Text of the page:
Better yet, it could steal a page from Square’s playbook. The San Francisco company, led by Twitter co-founder Jack Dorsey, has developed a mobile application called “Pay with Square.” The app allows users to pay by giving the clerk their name at the register — no credit card or fancy NFC-equipped phone required. In advance of the payment, consumers would have to store their account information in the app and take a picture of themselves to make identifying them easy.
In addition, the store must have an iPad at the counter, so the salesperson can correctly identify people from their pictures.
The whole experience is pretty slick — just how Apple likes it. Plus, it could generate additional iPad sales. But there’s a catch. Without a critical mass of retailers on board with the program, consumers would not be able to reliably leave their house without a physical wallet.
Should companies be afraid?
The problem with not knowing what Apple has in store makes it impossible for companies to gauge whether they should be excited about the possibilities of Passbook, or whether they should be scared.
Scvngr’s Seth Priebatsch said that it’s not clear to him, either, but he’s willing to take the risk. He plans to integrate his company’s LevelUp application into Passbook, which operates similarly to Square.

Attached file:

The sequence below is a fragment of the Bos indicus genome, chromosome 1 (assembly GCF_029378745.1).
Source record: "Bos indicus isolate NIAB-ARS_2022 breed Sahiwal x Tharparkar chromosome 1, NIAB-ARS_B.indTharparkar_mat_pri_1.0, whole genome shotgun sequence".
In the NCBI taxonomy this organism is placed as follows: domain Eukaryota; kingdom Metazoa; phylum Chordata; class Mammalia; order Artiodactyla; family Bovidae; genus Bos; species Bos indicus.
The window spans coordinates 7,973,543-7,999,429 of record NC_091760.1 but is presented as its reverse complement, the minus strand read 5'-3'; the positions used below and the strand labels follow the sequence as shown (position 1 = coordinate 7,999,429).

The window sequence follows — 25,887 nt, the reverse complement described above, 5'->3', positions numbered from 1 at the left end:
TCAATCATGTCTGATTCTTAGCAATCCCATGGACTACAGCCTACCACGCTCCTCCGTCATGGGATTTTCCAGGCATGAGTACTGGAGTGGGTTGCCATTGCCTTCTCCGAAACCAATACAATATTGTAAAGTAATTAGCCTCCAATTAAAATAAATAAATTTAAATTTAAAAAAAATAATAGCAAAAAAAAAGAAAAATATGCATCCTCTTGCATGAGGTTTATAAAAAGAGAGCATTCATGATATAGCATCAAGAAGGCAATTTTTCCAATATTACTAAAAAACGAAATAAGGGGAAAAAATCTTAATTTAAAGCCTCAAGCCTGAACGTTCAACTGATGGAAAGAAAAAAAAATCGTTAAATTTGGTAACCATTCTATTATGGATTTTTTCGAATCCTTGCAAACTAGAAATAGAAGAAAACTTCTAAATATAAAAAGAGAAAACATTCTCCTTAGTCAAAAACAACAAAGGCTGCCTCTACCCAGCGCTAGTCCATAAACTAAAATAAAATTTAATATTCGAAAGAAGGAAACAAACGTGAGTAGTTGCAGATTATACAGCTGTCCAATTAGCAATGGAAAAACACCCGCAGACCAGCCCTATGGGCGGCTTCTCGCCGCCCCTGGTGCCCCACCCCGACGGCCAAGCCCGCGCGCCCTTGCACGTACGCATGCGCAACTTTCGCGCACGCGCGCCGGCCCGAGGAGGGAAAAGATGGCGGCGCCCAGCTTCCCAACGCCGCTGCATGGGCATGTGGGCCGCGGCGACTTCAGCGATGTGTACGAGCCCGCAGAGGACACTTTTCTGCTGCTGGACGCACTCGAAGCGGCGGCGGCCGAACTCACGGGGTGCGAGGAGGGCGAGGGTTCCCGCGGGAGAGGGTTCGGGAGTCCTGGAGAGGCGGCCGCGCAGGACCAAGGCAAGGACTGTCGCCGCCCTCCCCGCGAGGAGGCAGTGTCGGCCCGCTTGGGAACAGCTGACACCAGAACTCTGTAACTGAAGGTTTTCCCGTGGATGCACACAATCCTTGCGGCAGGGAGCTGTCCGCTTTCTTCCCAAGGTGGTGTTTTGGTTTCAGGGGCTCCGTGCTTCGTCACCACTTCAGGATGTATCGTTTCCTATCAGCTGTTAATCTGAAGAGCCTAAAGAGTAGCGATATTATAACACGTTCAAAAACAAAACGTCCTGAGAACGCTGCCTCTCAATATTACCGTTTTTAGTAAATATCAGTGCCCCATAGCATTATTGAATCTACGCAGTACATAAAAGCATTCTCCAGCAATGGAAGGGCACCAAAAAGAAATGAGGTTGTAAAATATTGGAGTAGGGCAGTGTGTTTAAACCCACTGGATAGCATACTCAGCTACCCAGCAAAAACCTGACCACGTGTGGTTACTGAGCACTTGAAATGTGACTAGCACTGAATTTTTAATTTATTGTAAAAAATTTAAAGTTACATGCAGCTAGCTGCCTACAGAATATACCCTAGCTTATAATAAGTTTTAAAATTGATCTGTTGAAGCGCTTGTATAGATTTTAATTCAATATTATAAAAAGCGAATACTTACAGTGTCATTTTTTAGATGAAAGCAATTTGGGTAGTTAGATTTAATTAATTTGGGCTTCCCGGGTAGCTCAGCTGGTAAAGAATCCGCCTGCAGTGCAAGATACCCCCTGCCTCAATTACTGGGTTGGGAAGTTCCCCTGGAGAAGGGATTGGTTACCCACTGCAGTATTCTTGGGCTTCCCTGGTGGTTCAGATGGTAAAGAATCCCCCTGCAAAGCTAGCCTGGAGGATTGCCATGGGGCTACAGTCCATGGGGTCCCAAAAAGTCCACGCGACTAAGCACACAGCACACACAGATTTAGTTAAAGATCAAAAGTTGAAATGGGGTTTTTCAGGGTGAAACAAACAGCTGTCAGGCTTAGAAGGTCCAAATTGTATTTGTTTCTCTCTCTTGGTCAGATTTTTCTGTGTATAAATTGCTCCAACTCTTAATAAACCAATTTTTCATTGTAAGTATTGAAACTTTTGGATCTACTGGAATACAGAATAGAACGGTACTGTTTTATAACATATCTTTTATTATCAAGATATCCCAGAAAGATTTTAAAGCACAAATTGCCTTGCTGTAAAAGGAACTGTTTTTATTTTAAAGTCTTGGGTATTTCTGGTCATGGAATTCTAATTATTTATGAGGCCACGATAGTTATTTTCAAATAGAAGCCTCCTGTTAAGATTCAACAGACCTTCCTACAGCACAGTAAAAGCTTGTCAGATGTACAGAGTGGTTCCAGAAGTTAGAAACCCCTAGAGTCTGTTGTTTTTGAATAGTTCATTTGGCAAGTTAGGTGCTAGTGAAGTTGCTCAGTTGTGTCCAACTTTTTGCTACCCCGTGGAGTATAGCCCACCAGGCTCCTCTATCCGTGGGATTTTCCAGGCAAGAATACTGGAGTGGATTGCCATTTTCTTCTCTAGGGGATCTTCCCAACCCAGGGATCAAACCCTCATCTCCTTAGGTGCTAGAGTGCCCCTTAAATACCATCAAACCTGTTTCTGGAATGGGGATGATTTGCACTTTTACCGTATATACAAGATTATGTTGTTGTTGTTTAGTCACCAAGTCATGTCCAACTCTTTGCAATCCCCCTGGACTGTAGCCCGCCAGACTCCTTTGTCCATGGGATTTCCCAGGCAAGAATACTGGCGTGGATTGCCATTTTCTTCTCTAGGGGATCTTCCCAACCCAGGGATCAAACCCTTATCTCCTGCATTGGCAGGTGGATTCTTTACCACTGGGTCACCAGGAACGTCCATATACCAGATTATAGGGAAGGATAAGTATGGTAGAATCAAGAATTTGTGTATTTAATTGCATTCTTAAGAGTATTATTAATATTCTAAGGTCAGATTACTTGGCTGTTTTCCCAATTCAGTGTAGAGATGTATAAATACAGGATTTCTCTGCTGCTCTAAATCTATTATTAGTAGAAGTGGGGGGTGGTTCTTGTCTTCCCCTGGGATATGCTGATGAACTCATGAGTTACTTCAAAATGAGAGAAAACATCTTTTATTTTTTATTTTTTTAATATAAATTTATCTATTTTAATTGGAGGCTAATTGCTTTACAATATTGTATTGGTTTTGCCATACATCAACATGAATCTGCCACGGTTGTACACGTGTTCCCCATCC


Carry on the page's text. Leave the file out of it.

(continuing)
“My feeling is that Passbook is very much like [Apple's] Game Center, in that it’ll be a nice additional distribution channel for all mobile payment/loyalty app developers,” Priebatsch said. “Of course, that could come back to bite us all when — not if — Apple bakes in their own mobile payment solution.”
WhaleShark’s SVP of Mobile John Faith also said that his company would consider integrating RetailMeNot — a coupon app it launched this week on the iPhone — into Passbook.
“Our value for companies like Apple, Google, PayPal and Bing is a partnership where our coupon content can become a part of similar consumer offerings — making saving while shopping with a mobile phone a more seamless experience,” Faith said.
If you take the literal translation of the word “passbook,” it seems to be a play on two words: “Passport” and “checkbook.”
It may be inevitable that Apple enters the payments space, but whether it pulls it off is another thing entirely.